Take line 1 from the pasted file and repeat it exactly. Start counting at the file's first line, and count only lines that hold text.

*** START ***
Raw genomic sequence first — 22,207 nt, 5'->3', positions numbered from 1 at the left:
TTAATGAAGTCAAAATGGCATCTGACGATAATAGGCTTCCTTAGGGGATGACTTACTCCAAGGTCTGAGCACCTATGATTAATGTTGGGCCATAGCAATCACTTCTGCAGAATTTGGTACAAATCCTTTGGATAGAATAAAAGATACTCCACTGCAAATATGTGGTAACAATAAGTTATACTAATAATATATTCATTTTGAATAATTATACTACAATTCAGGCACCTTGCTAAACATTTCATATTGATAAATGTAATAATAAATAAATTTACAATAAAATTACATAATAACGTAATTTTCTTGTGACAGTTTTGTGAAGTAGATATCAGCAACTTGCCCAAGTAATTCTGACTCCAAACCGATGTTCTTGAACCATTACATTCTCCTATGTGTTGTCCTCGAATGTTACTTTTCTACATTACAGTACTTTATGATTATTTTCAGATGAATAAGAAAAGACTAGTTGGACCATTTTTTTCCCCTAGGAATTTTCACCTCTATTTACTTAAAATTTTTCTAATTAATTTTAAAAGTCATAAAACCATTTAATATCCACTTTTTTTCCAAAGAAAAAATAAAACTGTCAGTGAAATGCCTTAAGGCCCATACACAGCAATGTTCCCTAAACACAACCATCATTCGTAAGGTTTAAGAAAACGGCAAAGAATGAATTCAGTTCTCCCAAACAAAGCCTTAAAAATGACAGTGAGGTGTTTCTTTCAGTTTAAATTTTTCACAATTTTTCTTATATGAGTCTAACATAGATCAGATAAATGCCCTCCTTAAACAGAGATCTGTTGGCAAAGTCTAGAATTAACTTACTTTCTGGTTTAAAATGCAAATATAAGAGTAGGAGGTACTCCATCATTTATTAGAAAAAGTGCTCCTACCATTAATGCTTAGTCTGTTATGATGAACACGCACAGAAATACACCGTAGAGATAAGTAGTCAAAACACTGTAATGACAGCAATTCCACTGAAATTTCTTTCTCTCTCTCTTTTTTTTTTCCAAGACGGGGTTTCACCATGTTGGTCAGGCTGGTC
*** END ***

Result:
Raw genomic sequence first — 22,207 nt, 5'->3', positions numbered from 1 at the left: